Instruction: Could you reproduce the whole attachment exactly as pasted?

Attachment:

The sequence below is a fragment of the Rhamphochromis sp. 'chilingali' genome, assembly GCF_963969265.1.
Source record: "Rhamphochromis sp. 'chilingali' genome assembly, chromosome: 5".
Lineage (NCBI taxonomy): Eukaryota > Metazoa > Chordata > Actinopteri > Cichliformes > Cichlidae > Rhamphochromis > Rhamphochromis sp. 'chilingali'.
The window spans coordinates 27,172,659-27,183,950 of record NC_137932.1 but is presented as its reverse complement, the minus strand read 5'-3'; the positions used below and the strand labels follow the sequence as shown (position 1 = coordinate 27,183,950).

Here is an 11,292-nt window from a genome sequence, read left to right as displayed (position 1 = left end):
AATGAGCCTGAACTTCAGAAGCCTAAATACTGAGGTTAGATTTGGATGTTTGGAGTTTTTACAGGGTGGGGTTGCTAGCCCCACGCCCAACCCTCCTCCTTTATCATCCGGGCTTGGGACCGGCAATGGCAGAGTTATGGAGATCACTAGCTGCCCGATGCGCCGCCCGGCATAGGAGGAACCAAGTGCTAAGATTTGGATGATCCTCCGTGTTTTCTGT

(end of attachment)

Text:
The sequence below is a fragment of the Rhamphochromis sp. 'chilingali' genome, assembly GCF_963969265.1.
Source record: "Rhamphochromis sp. 'chilingali' genome assembly, chromosome: 5".
Lineage (NCBI taxonomy): Eukaryota > Metazoa > Chordata > Actinopteri > Cichliformes > Cichlidae > Rhamphochromis > Rhamphochromis sp. 'chilingali'.
The window spans coordinates 27,172,659-27,183,950 of record NC_137932.1 but is presented as its reverse complement, the minus strand read 5'-3'; the positions used below and the strand labels follow the sequence as shown (position 1 = coordinate 27,183,950).

Here is an 11,292-nt window from a genome sequence, read left to right as displayed (position 1 = left end):
AATGAGCCTGAACTTCAGAAGCCTAAATACTGAGGTTAGATTTGGATGTTTGGAGTTTTTACAGGGTGGGGTTGCTAGCCCCACGCCCAACCCTCCTCCTTTATCATCCGGGCTTGGGACCGGCAATGGCAGAGTTATGGAGATCACTAGCTGCCCGATGCGCCGCCCGGCATAGGAGGAACCAAGTGCTAAGATTTGGATGATCCTCCGTGTTTTCTGT